VT Apple IPM- Apple maggot fly traps should be prepared and hung

Assuming that you have dealt with codling moth, we’re in a calm spot between insects but it is time to hang your apple maggot fly (AMF) traps. These are some of the easiest pests to manage using an IPM strategy, so there’s really no excuse. The idea is to assess the population in the orchard before applying prophylactic sprays. By using red sticky traps, you can time treatments for best effectiveness, and maybe even skip treatments if the populations are low enough. Traps are red plastic balls that you coat with Tanglefoot adhesive. Kits including traps and adhesive are available from Gemplers and Great Lakes IPM.

Traps should be hung at least four per 10-acre block, preferably at the orchard perimeter and especially near sources of the insect, like wild or unmanaged apples. Placement in the tree should be about head-height, and surrounding foliage should be trimmed away- this trap is largely visual, and you should be able to see it from 10-20 yards away. The traps may be baited with an apple essence lure that improves their attractiveness dramatically. For monitoring to time sprays, unbaited traps that catch one fly per block (as an average of all the traps in the block) would warrant treatment; the lure makes them much more attractive such that you can wait until an average of five flies per trap are caught before treating. For most growers, the main insecticide used against AMF is Assail, Imidan also works but it has a long reentry interval and tends to leave visible residue on fruit. Remember to rotate your insecticide chemistries to avoid resistance development in pest populations. Resistance isn’t a huge issue with apple maggot fly that has one generation per year, but codling moth and other lepidopteran pests are still about and subjecting successive generations of them to the same class of materials can induce resistance. For organic growers, Surround works well, but its use in midsummer may increase European red mites, and it can be hard to remove at harvest; spinosad (Entrust) works pretty well too. First AMF treatment is still a few weeks off, most likely.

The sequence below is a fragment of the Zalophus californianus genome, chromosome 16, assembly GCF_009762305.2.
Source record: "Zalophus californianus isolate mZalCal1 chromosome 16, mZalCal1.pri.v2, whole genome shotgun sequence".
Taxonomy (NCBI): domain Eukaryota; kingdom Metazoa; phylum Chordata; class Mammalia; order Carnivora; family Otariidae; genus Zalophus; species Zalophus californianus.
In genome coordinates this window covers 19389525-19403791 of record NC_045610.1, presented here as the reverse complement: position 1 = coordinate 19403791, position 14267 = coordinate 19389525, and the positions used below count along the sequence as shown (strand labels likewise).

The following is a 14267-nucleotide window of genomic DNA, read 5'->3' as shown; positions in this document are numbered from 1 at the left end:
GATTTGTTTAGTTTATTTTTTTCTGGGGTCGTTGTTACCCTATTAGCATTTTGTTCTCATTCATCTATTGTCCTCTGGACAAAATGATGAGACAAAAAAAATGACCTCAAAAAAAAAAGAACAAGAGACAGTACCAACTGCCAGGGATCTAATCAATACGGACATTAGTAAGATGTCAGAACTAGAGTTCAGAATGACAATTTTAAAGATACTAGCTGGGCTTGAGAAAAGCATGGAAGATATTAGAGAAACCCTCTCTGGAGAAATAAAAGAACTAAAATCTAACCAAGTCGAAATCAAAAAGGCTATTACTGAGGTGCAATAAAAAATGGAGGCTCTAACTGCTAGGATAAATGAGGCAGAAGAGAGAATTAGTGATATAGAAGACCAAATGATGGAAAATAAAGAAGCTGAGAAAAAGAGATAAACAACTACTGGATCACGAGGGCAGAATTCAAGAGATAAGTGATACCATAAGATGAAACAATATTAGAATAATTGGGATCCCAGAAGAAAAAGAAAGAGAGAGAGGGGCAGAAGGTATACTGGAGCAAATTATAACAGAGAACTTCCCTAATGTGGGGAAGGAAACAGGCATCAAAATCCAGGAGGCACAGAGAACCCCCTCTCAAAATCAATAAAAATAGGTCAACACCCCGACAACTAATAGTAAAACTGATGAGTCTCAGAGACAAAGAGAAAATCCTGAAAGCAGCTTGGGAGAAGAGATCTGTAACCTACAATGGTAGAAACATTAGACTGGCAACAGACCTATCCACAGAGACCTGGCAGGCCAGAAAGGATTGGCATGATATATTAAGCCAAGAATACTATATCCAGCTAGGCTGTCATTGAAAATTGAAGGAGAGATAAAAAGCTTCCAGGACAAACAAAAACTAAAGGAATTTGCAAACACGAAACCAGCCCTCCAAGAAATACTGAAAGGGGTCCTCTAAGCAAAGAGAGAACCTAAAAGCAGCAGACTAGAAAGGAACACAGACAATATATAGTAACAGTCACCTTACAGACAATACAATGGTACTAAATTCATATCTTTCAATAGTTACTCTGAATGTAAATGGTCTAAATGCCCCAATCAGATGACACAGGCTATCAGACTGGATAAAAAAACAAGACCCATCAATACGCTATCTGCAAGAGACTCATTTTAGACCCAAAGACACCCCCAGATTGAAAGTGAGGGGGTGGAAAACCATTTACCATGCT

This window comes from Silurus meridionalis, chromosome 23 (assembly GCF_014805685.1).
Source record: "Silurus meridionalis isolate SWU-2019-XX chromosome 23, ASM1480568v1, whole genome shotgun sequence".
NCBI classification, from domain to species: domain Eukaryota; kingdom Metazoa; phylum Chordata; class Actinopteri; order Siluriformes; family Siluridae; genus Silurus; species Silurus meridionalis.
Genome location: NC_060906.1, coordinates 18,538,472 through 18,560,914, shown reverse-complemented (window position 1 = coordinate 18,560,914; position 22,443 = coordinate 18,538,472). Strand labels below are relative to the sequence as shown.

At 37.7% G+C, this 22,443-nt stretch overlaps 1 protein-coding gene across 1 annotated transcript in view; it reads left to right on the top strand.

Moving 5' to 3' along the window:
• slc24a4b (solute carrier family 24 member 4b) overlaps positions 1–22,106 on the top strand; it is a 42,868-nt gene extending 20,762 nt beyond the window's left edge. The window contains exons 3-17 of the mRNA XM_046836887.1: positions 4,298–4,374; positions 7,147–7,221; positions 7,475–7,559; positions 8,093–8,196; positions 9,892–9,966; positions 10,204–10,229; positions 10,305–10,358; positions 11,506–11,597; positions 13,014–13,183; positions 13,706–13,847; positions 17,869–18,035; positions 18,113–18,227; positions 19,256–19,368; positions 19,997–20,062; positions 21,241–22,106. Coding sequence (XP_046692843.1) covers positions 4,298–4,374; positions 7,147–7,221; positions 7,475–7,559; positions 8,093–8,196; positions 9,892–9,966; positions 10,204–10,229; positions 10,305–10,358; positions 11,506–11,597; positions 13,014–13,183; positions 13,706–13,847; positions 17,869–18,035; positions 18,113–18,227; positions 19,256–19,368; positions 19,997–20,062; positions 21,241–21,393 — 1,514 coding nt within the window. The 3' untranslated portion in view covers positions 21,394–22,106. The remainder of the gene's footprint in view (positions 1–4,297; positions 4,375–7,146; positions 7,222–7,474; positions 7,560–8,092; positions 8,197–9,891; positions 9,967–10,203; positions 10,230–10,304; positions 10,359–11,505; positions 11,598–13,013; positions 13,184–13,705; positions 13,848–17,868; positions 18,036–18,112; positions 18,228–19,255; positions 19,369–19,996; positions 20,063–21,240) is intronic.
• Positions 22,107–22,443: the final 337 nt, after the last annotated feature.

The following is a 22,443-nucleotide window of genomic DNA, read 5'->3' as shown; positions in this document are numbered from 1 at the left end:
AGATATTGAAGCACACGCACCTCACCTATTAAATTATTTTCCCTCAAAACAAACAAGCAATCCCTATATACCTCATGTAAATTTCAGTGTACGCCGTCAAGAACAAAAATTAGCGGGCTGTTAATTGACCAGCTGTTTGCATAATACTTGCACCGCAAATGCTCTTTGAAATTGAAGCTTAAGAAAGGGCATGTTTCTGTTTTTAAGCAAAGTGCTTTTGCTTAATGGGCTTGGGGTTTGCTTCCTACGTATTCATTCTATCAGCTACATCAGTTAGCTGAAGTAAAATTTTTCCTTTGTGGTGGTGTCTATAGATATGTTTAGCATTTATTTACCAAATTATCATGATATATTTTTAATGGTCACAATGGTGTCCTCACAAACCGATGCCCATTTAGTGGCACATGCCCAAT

Think about including calcium in all of your foliar sprays until harvest, and on Honeycrisp and other large-fruited varieties, you may want to make some specific trips just to get more Ca on. Also, if you see any fire blight, please let me know as I have colleagues at Cornell and Connecticut Agricultural Experiment Station who are looking to sequence samples to test for streptomycin resistance.